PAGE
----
"Electrospinning provides a technique for making nanofibrous material substrates. Electrospinning to produce nanoscale fibers, fabrications and textiles, however, is still a manufacturing technique in need of further development and refinement. Utilization of electrospinning as a technique to synthesize various nanofibrous materials from polymers such as polyurethane, polyvinyl alcohol (or 'PVA'), poly(lactic glycolic) acid (or 'PLGA'), nylon, and polyethylene oxide has been investigated for several decades (see for example Subbiah et al., 'Electrospinning Of Nanofibers', J. Applied Polymer Sci. 96:557-569 (2005).

"While inclusion of bioactive agents has been accomplished for several other polymers (such as polyurethane, PLGA, alginate and collagen), the electrospinning technique has not been realized for polyethylene terephthalate ('PET'), or 'polyester' as understood generally in textile circles, until recently. Since then, Ma et al. was able to electrospin polyethylene terephthalate using a melt-spinning technology [see Ma Z, Kotaki M, Yong T, He W, Ramakrishna S., 'Surface engineering of electrospun polyethylene terephthalate (PET) nanofibers towards development of a new material for blood vessel engineering', Biomaterials 26:2527 (2005)]. However, the Ma et al. reported technique requires a surface modification in which formaldehyde and several cross-linkers were utilized post-spinning subsequently to incorporate gelatin, owing to the high temperatures employed in their manufacturing process. These modification procedures are and remain a major issue because of their high temperature requirements and the consequential failure of the protein (or other temperature sensitive agent) to maintain its characteristic biological activity throughout the material fabrication process.

"Accordingly, despite all these developments to date, there remains a recognized and continuing need for further improvements in the making of medical devices and articles comprised of nanofibrous materials which would demonstrate adequate physical strength characteristics and durability as fabricated items, and which would serve as biomedical constructs formed of fibrous materials having demonstrable biologically active properties. All such improvements in the making and/or preparation of such nanofibrous materials and articles would be readily seen as a major advantage and outstanding benefit in the medical field."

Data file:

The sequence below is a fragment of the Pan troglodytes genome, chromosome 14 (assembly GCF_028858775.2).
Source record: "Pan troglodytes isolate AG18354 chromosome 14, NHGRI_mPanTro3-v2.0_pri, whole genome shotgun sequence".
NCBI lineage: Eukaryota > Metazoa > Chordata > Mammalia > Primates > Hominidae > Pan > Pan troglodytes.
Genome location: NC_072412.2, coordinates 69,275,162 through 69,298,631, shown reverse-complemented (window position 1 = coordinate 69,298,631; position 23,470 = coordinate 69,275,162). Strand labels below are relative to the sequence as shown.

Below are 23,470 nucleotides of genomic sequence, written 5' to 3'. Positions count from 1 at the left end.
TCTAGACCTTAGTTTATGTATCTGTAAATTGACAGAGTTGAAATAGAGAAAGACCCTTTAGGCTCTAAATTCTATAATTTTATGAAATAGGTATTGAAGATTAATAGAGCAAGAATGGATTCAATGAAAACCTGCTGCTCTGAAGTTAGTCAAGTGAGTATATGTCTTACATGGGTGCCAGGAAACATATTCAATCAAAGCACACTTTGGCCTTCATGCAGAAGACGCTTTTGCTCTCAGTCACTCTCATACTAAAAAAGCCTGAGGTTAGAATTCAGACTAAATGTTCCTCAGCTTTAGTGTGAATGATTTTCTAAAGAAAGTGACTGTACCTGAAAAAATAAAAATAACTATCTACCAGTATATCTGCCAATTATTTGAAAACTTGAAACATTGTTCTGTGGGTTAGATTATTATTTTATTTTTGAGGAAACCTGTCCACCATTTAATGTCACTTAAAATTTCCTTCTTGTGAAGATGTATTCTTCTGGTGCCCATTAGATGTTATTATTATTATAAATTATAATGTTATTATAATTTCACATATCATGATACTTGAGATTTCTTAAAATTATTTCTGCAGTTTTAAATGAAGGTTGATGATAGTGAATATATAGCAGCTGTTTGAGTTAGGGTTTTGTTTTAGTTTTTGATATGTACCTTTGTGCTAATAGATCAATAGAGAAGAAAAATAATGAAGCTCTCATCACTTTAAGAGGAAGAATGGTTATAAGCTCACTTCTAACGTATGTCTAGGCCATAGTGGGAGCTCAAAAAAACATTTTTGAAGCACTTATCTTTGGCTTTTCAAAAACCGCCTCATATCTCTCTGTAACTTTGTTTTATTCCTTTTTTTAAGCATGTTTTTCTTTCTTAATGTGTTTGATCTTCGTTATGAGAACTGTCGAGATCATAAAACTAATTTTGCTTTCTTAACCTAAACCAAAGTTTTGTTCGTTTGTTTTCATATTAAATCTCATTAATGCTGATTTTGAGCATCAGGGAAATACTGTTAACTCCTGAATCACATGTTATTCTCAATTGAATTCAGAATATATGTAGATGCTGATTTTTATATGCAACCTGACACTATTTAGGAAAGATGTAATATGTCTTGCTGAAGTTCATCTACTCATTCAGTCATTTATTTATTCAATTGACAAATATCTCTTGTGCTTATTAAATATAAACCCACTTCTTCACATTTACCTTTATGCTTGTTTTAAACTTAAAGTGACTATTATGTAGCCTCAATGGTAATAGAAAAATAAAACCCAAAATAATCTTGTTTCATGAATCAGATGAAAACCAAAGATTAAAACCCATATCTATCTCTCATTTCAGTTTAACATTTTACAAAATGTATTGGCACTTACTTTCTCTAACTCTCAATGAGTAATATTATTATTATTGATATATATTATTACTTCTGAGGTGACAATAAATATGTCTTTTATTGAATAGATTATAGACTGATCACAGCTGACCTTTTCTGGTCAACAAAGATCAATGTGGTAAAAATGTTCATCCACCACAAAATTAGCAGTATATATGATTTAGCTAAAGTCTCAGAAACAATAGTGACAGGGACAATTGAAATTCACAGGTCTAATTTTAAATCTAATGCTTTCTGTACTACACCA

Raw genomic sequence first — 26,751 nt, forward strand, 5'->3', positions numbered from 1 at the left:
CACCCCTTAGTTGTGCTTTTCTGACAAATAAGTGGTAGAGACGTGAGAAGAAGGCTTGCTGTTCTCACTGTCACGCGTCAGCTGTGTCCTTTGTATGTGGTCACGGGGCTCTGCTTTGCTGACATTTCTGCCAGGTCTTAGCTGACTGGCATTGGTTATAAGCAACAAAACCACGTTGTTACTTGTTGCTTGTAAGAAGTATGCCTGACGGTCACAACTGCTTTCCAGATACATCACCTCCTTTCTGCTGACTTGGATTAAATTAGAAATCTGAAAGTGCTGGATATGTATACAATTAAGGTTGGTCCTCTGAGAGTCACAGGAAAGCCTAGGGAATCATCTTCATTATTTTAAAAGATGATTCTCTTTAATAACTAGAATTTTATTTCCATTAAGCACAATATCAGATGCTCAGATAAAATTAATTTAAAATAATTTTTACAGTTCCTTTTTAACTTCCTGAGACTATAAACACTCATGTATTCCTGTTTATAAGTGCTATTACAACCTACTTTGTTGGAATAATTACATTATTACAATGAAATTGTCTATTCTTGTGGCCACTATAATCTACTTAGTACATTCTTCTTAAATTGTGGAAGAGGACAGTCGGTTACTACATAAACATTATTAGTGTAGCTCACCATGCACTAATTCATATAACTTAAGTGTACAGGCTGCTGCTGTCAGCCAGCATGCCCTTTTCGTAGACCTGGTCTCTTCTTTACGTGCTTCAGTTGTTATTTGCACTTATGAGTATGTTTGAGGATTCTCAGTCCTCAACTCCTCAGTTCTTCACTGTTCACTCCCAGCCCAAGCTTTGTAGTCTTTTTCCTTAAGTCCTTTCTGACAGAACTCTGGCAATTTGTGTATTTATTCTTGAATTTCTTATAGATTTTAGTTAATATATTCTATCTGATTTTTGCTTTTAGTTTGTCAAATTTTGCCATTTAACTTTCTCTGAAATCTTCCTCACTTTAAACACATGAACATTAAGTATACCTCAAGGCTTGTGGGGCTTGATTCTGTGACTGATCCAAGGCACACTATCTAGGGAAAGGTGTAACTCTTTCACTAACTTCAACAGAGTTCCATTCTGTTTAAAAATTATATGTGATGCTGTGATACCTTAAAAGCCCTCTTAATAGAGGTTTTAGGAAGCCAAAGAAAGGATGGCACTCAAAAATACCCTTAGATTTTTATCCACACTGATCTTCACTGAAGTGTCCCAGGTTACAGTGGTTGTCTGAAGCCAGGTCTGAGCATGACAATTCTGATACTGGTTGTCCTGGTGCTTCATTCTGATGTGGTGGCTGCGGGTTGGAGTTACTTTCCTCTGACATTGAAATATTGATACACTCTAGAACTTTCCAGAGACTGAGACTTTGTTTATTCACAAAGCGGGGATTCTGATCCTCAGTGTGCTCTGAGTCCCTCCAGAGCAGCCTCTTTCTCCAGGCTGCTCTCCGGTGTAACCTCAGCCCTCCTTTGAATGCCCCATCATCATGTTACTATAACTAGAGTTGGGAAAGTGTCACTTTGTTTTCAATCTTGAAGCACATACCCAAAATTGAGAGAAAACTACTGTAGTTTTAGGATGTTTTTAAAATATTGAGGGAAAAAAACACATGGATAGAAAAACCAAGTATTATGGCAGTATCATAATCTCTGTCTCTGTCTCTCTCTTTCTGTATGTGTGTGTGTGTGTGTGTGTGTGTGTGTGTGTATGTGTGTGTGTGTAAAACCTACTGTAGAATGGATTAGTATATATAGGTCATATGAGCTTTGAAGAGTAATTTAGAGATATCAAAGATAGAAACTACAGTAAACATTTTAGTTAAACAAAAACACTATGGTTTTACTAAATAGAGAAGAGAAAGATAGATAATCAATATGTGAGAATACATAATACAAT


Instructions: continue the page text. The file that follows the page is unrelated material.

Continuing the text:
In addition to the background information obtained for this patent, VerticalNews journalists also obtained the inventors' summary information for this patent: "The present invention is a major advance in the development of biomedical materials, devices and constructs. Accordingly, the invention has multiple aspects, some of which may be defined as follows.

"A first aspect provides a method for forming a fabricated textile suitable for use as a medical article. The method includes the steps of dissolving a non-biodegradable polymer and a pre-chosen biologically-active agent in an organic solvent at an ice-cold temperature. Once dissolved, the admixture is permitted to warm before electrospinning at room temperature to form the fabricated textile."

URL and more information on this patent, see: Phaneuf, Matthew D.; Brown, Philip J.; Bide, Martin J.. Electrospinning Process for Making a Textile Suitable for Use as a Medical Article. U.S. Patent Number 8771582, filed November 23, 2011, and published online on July 8, 2014. Patent URL:

Keywords for this news article include: Alkenes, Polyenes, Engineering, Hydrocarbons, Polyethylenes, BioScurfaces Inc., Organic Chemicals.

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Source: Journal of Engineering